You’ll need to update your browser so you can continue to log on to your online banking from 28th February. Update now.


CBA story

The British aren’t coming, but the Belgians are

The British aren’t coming, but the Belgians are

Belgians, Danes and Indonesians are flocking to Australia, with tourist arrivals overall jumping 2.6% in August.

While China is Australia’s largest inbound market for visitor arrivals and the largest market for total spend and visitor nights, travellers from other parts of Asia are also heading here.

Almost 200,000 Indonesian tourists ventured to Australia in the past 12 months to August, up 6 per cent, Australian Bureau of Statistics data showed.

CommSec’s Senior Economist Ryan Felsman said that as the Western Australia coastal town of Denmark hopes for a tourism boost following the filming and release of Australian actor and director Simon Baker’s film, Breath, “the real Danes are heading Down Under in droves”.

“Over the year to August, a record 30,300 travellers from Denmark made the long trip south to Australia, up by 6.7 per cent,” Felsman said.

Around 22,000 Belgians have also headed to Australia - a record number - up 2.3 per cent in annual rolling terms to August.

China and India hit highs

Tourists from China topped the bucket list, up 7.7 per cent for the 12 months to August, to 1,435,700.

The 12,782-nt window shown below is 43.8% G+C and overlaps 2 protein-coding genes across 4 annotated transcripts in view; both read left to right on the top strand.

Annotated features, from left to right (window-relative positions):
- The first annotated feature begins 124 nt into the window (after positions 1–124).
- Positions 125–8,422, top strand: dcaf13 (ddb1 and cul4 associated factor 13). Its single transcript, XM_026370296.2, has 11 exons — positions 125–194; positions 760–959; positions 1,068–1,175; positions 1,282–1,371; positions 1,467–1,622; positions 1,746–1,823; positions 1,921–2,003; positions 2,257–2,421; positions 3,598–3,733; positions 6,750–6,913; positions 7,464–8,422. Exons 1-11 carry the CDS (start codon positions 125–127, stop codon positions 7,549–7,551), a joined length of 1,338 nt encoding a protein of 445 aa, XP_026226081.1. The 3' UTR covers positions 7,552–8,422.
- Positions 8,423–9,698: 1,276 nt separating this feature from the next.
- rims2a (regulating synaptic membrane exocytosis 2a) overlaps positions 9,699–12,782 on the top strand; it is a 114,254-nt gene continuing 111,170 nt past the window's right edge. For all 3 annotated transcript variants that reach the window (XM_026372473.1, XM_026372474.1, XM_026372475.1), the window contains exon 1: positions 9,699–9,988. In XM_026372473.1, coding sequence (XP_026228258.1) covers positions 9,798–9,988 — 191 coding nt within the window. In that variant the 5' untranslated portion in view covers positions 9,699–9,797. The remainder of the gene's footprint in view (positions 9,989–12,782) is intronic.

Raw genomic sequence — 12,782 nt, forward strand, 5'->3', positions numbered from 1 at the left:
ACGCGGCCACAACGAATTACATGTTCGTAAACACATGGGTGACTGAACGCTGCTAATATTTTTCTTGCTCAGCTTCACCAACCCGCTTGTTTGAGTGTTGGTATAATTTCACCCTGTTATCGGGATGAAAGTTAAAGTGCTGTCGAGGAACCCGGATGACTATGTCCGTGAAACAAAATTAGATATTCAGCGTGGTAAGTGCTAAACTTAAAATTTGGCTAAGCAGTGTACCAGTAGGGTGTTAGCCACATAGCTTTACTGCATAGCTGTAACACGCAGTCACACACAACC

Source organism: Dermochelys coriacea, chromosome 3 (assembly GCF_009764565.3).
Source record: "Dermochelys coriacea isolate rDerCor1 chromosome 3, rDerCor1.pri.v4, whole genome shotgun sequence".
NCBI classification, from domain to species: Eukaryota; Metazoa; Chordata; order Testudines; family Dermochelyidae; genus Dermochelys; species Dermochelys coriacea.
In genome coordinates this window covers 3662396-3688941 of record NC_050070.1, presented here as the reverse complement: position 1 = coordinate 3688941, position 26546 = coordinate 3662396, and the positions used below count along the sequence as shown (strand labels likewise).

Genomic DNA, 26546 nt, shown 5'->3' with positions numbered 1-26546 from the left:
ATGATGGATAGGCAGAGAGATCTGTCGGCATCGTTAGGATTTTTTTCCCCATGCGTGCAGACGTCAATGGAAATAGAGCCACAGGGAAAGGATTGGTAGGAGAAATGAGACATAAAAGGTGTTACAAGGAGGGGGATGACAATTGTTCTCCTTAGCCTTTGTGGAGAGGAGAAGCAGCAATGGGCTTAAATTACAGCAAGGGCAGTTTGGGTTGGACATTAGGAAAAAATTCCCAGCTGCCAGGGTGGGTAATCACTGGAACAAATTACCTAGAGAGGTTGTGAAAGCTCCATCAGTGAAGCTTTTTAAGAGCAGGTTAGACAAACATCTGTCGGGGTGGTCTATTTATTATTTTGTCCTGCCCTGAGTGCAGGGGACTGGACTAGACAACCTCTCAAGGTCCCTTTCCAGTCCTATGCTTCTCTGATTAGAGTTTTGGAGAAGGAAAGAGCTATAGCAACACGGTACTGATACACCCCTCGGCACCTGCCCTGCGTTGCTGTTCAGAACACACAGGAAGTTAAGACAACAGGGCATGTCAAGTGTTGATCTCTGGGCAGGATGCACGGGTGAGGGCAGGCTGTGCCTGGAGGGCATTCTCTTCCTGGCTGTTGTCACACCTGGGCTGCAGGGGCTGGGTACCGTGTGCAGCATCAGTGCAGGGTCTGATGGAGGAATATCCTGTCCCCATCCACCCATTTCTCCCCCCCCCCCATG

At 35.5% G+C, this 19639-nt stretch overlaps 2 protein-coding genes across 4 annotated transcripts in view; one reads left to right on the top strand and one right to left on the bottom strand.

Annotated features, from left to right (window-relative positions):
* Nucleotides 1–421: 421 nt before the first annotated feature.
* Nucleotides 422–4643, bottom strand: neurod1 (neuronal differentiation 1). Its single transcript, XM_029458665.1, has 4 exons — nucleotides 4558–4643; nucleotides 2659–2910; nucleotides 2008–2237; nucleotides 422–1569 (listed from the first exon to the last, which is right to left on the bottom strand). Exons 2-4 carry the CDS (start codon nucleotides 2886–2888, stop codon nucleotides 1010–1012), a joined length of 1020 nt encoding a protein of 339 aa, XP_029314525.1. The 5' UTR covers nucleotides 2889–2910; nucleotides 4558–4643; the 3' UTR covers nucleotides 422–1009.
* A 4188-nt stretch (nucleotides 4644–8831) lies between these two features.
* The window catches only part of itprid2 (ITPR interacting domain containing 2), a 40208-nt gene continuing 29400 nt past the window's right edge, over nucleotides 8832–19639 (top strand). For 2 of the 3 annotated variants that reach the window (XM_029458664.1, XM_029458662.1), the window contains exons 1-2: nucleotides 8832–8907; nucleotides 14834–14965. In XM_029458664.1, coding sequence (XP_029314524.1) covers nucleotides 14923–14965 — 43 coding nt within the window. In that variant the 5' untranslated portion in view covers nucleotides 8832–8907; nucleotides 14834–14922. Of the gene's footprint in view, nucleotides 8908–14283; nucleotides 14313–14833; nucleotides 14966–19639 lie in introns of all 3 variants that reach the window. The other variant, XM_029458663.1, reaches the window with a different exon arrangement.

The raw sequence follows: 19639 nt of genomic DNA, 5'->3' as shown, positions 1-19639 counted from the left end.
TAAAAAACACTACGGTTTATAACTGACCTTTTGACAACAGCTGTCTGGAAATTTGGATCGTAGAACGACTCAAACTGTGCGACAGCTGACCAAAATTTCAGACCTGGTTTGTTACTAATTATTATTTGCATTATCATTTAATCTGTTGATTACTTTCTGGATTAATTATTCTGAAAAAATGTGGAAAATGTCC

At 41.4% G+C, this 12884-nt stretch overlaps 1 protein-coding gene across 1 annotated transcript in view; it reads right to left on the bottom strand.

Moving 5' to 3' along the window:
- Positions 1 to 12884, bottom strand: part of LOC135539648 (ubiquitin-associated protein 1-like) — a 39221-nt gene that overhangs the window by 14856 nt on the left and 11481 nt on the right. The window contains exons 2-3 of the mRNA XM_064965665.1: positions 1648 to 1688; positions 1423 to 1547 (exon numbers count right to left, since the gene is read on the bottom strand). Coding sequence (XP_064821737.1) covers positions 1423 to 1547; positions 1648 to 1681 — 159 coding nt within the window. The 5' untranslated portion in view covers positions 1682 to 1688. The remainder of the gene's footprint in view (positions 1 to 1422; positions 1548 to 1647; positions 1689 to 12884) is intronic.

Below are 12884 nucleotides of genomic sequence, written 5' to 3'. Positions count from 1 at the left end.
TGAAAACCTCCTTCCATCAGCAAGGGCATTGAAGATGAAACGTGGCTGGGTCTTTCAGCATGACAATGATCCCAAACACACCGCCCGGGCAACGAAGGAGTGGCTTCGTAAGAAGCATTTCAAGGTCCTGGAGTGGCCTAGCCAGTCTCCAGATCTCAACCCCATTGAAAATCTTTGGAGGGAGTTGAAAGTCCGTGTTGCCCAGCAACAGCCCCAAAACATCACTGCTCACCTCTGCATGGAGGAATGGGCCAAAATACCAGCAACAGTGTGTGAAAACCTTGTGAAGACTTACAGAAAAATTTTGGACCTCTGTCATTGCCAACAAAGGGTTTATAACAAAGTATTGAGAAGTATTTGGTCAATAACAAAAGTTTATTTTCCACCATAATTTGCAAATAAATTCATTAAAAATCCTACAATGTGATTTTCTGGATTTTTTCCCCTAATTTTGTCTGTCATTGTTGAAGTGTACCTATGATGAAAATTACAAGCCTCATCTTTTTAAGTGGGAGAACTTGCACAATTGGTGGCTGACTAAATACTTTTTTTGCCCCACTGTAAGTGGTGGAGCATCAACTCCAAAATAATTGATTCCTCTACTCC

A record number of tourists from India visited, up 19.8 per cent for the 12 months to August at 343,700.

New Zealander visitors to Australia for the 12 months totalled 1,378,300, up 1.6 per cent.

The ABS data showed tourist arrivals overall were up 2.6 per cent for the month of August and rose 5.6 per cent for the 12-month period to August.

Where are Aussies going on holiday?

Nepal has become a tourist hot spot for Australians heading overseas, Felsman said.

“Trekking in the Himalayas, particularly Mount Everest, remains on the bucket list for adventurous travellers,” he said.

Value for money while travelling could be more of a consideration, too, with the Aussie dollar down in value by almost 9 per cent this year against the US dollar, he said.

Read CommSec's analysis